PITTSBURGH -- NHL coaches traditionally have been quite loathe to playing rookies during the pressure-packed, high-stakes Stanley Cup Playoffs.
Pittsburgh Penguins coach Dan Bylsma has seen enough out of Beau Bennett to say that won't necessarily be the case when it comes to giving the 21-year-old a featured role when the postseason begins in two weeks.
"Beau's played a lot of games for us, he's playing in different types of games, he's played in big games, he's played on the second line and the fourth line in those games," Bylsma said after the morning skate in advance of a game against the Montreal Canadiens on Wednesday night. "And I'm comfortable with him and the rookies we have stepping in and being able to contribute in whatever situation may arise down the road."
Bylsma was referring to Bennett, a 2010 first-round pick of the club, and defenseman Simon Despres, whom the Penguins took with their first selection the prior year.
Bennett began the regular season in the American Hockey League but has been a mainstay in the Pittsburgh lineup since his recall in advance of a Feb. 15 game at the Winnipeg Jets. He's missed six games since -- five in the week leading up to the NHL Trade Deadline because the Penguins needed to clear roster space for the four players they acquired over a 10-day span.
Bennett was assigned to Wilkes-Barre/Scranton during that stretch but returned when NHL rosters were expanded. Bennett not only regained a spot in the lineup, he's been productive on what has been Pittsburgh's second line with Pascal Dupuis and Brenden Morrow.
"He's definitely fitting in right now," said Dupuis, who is Pittsburgh's top-line right wing when all players are healthy. "He's a great hockey player, a good kid and he's doing his part making his fair share of plays out there. He's making plays with the puck, and he's playing physical right now, which is great. And his confidence is a big plus on our team, that's for sure."
A 6-foot-2, 207-pound player known for his playmaking skills, Bennett has three goals and nine assists in 22 games this season. But all of his offensive production in the most recent 18 contests, including three points (one goal, two assists) in three games since he rejoined the Penguins.
True, Pittsburgh's forward lineup is missing Sidney Crosby, James Neal and Evgeni Malkin because of injury, and that's creating opportunities for more ice time.
But the Penguins also added prominent forwards Morrow, Jarome Iginla and Jussi Jokinen to their lineup over the past three weeks. In Bennett's first season as a professional, he is playing like someone who wants to keep his spot in an NHL lineup on a nightly basis -- even for a team as loaded up front as Pittsburgh is.
"It's still the same game, so even those guys, they make it kind of easier just be being so good with the puck and being in the right spot," Bennett said. "It is humbling, and I am very fortunate to be where I am and I never want to get complacent or be satisfied with where I'm at. I want to keep getting better and improve every day."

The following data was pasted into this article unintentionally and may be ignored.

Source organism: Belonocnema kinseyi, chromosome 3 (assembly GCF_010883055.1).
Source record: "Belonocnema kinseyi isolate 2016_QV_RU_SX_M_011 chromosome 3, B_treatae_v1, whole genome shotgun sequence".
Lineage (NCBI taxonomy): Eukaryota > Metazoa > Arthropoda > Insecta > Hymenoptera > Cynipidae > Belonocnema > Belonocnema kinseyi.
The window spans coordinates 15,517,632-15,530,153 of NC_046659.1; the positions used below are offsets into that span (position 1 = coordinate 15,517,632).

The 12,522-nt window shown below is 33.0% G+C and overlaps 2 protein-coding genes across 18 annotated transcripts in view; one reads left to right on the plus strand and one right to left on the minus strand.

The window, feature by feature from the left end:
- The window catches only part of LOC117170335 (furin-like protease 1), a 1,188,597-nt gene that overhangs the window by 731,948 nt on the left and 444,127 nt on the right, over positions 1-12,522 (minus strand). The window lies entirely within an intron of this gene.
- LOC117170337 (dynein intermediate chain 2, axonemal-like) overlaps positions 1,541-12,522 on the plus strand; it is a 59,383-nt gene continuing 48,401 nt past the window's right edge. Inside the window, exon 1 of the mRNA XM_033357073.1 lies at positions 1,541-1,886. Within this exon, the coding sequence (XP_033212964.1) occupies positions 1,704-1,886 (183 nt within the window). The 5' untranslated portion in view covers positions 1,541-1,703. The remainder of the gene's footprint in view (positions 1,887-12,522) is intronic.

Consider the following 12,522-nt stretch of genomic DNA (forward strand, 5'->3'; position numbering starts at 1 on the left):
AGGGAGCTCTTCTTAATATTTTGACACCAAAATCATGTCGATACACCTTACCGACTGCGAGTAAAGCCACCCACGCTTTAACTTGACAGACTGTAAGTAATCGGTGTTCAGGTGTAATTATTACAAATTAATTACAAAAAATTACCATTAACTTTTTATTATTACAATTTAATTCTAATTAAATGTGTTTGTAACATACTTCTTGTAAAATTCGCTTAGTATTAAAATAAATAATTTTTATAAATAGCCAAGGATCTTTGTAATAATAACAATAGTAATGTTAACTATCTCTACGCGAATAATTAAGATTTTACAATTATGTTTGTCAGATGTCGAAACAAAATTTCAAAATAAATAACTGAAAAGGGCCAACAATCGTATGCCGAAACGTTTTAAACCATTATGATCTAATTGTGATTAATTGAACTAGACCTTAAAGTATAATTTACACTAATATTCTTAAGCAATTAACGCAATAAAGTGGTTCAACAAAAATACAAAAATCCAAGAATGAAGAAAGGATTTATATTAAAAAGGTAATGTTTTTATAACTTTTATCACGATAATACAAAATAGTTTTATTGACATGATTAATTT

Players who were taken higher in the draft than Bennett and who quickly established themselves as valuable NHL players, Jason Spezza and Tyler Seguin, were healthy scratches during their first postseasons when coaches didn't feel comfortable with inexperienced play in the Stanley Cup Playoffs.
Bylsma denies that will be the case with Bennett, although it should be noted that if the Penguins are completely healthy, there is a glut of forwards from which to choose. Bylsma cited Bennett's performance in some of the regular-season's highest-profile moments as proof he is ready for the big time.
"At a certain point in time, you're in hockey games where you're looking at that type of performance before the playoffs come, whether it be a big rivalry game or a big game in New York or whatever the situation," Bylsma said. "If you're talking about scooping a rookie out of the sky and dropping him in for his first pro game, that's something different."
For proof of how a rookie can impact a team that makes a deep run in the Stanley Cup Playoffs, Bennett can look no further than to his left while on the ice. Morrow became an NHL regular in 1999-2000 at age 20 and played a significant role in the Dallas Stars' run to the 2000 Stanley Cup Final that spring.
"It was a lot easier for me," the characteristically self-deprecating Morrow said. "I just was a dog after a bone chasing people around, trying to finish checks -- he's actually got some poise and some skill.
"He's making good plays with the puck. I wasn't around for the beginning of the year but he seems really comfortable out there right now."
Penguins defenseman Kris Letang played 16 postseason games as a 21-year-old rookie when Pittsburgh advanced to the Stanley Cup Final, including the first two games of the Final series the Penguins ultimately lost to the Detroit Red Wings in six games.
They play different positions so it's a difficult comparison, but Letang suggested Bennett is more equipped to handle the rigors of postseason hockey than he was five years ago.
"Beau's more mature than people think on the ice," Letang said. "He never takes stupid chances or anything like that. He's really careful with the puck -- when he sees he's got nothing, he's not going to try to [force] stuff, he's just going to make the simple play. But when he's got a chance to prove he can do what he can with his talent, he does really well, actually. He's been playing really well for us."
Author: Chris Adamski | NHL.com Correspondent